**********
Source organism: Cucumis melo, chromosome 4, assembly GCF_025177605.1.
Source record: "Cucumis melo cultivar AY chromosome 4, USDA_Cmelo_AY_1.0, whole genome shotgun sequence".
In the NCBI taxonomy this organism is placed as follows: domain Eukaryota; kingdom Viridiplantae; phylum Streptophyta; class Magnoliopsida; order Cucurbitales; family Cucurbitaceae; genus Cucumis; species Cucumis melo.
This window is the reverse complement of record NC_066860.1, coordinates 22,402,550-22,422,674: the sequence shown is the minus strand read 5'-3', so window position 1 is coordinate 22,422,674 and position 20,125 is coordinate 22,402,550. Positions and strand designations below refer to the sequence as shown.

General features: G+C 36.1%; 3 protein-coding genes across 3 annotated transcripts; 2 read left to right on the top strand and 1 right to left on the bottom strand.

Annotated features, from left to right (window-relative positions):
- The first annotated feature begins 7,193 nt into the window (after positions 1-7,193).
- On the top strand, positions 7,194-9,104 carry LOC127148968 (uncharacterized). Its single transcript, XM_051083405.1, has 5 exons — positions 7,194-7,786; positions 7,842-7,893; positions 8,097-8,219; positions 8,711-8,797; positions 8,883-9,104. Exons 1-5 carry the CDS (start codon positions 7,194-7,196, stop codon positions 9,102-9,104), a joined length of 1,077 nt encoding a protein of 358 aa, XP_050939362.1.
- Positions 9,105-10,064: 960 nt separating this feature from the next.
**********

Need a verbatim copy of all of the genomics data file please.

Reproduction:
Source organism: Cucumis melo, chromosome 4, assembly GCF_025177605.1.
Source record: "Cucumis melo cultivar AY chromosome 4, USDA_Cmelo_AY_1.0, whole genome shotgun sequence".
In the NCBI taxonomy this organism is placed as follows: domain Eukaryota; kingdom Viridiplantae; phylum Streptophyta; class Magnoliopsida; order Cucurbitales; family Cucurbitaceae; genus Cucumis; species Cucumis melo.
This window is the reverse complement of record NC_066860.1, coordinates 22,402,550-22,422,674: the sequence shown is the minus strand read 5'-3', so window position 1 is coordinate 22,422,674 and position 20,125 is coordinate 22,402,550. Positions and strand designations below refer to the sequence as shown.

General features: G+C 36.1%; 3 protein-coding genes across 3 annotated transcripts; 2 read left to right on the top strand and 1 right to left on the bottom strand.

Annotated features, from left to right (window-relative positions):
- The first annotated feature begins 7,193 nt into the window (after positions 1-7,193).
- On the top strand, positions 7,194-9,104 carry LOC127148968 (uncharacterized). Its single transcript, XM_051083405.1, has 5 exons — positions 7,194-7,786; positions 7,842-7,893; positions 8,097-8,219; positions 8,711-8,797; positions 8,883-9,104. Exons 1-5 carry the CDS (start codon positions 7,194-7,196, stop codon positions 9,102-9,104), a joined length of 1,077 nt encoding a protein of 358 aa, XP_050939362.1.
- Positions 9,105-10,064: 960 nt separating this feature from the next.